Repeat this same process with the rest of the legs. After you have eaten the meat from the smallest leg you will still find meat in the claw leg and in the top joint. Break the joint apart. It consists of chambers and inside those chambers you will find crab meat to pick through. You may already have taken the majority of the meat out of the top when you broke the legs off, but there is always some meat left there. I have saved the claw leg for last because it requires the most work. You will need the nut cracker now. Take the leg in your hands and break the claw off the leg. It snaps right off using your fingers. Take hold of the upper jaw and break that off by pulling straight up. Now, take the nut cracker and break the claw shell. Just crack - it is not a vise. If you squeeze it apart you are going to wind up with broken shell mixed into a mush of crab. Crack the claw shell and break the shell away from the meat. There is a lump of meat inside - inside that meat is a thin cartilage. Don't eat that. Pull it away with the front of the lower jaw. The rest of the claw leg is the toughest part of the crab legs. You need to crack this with the nut cracker and pick out the meat from the shells. This part is sometimes so much trouble that with the ability to just get another crab leg or cluster I just don't bother with it.

From my years of enjoying king crab legs at buffets I have learned a few things -

1. Clusters are better than single legs because the single legs often sit in the serving tray in the water that has condensed from the steam and they become water logged which effects the taste and softens the shell to the point that it is difficult to break without ripping it. Single legs when cooked are cooked with the top cluster section cut up. The crab tends to overcook this way.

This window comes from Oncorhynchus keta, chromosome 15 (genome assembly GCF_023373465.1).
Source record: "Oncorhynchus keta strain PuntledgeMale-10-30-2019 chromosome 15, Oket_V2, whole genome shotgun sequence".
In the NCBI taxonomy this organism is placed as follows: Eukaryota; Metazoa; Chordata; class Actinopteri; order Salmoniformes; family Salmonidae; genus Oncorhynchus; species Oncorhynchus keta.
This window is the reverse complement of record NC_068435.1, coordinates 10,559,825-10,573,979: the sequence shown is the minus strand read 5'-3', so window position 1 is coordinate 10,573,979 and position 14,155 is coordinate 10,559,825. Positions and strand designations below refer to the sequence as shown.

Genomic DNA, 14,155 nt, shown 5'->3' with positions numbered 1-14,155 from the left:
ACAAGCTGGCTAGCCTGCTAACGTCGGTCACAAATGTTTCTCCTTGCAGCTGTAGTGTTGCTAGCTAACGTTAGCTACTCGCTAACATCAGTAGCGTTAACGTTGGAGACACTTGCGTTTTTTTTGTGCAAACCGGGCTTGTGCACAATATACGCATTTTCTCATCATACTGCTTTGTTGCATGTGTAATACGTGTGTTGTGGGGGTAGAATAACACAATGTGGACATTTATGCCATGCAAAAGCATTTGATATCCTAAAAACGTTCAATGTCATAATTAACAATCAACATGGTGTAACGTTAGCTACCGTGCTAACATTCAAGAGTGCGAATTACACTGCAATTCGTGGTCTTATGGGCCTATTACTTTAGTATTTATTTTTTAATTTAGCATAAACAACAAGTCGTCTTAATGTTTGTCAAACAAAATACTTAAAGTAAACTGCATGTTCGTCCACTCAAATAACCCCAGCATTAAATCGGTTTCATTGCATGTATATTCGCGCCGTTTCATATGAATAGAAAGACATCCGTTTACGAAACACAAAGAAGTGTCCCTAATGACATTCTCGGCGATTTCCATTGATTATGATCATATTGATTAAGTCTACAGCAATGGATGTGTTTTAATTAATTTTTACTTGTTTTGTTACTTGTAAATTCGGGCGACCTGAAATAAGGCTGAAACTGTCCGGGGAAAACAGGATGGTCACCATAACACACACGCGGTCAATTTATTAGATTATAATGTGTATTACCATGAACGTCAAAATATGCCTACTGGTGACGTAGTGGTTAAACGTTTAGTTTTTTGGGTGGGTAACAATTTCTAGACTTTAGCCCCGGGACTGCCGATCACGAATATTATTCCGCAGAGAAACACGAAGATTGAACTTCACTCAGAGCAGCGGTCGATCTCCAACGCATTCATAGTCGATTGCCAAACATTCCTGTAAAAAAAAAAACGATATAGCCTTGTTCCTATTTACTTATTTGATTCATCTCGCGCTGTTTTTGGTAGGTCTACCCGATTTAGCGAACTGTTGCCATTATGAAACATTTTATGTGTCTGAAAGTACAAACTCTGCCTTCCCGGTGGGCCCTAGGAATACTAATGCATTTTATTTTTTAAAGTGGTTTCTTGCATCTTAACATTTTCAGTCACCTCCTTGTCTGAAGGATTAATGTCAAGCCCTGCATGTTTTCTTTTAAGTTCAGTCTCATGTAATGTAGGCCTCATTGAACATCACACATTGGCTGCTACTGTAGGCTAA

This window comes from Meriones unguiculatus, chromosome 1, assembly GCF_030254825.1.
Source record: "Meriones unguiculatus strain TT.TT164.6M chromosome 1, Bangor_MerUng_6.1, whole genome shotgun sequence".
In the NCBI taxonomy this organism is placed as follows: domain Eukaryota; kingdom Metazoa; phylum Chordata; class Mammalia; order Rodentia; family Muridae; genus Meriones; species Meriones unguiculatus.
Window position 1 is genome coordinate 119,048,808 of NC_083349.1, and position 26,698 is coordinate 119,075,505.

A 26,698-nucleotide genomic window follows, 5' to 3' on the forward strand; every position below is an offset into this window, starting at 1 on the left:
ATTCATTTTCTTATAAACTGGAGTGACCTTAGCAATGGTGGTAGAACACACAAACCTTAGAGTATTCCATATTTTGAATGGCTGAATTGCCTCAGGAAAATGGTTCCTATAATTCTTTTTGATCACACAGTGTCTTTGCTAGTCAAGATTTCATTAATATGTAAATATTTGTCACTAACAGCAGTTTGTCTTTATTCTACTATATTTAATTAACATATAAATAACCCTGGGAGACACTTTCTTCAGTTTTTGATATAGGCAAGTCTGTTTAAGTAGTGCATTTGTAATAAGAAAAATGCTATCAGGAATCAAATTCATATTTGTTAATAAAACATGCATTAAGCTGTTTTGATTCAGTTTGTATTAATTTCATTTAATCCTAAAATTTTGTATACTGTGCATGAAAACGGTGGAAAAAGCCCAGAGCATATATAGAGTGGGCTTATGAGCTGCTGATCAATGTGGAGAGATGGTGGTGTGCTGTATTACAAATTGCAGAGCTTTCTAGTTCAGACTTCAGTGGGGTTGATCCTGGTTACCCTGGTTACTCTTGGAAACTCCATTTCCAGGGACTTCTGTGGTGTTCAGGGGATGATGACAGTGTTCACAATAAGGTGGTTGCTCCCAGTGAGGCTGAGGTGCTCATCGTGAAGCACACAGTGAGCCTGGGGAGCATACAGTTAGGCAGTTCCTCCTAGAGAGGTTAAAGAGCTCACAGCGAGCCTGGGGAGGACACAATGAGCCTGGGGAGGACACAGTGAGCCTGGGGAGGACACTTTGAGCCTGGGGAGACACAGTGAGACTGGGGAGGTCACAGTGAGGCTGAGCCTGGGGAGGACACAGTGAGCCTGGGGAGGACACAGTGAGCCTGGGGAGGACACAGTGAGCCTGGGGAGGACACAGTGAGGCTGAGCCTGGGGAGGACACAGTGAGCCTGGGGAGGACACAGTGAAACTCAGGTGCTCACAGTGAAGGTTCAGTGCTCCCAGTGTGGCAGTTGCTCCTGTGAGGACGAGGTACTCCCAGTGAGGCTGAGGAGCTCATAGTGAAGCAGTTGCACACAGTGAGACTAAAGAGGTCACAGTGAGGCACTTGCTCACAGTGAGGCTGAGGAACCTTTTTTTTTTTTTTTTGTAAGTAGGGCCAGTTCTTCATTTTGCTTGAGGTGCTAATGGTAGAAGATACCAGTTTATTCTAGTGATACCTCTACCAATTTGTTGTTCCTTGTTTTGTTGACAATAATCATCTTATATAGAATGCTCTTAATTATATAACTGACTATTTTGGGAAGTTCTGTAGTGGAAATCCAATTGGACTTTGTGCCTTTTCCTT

2. Crab legs are best when when they are hot because the meat will separate from the shell easier. As the crab leg cools the shell contracts and traps the meat inside. It will no longer pull easily out of the shell and will often rip in half leaving the meat inside the lower half of the shell difficult to get out (at least without a cocktail fork). As a result do not take too many crab legs or clusters at one time. They will cool off too quickly. Take two clusters or a few single legs and then go back for more hot ones! Please don't be lured by temptation as you look at the uninformed crab eaters pile clusters on their plate. Eat them hot and you will actually get to eat them and not leave the meat in the shell. Remember - it is a buffet. You can go up and get more any time that you like.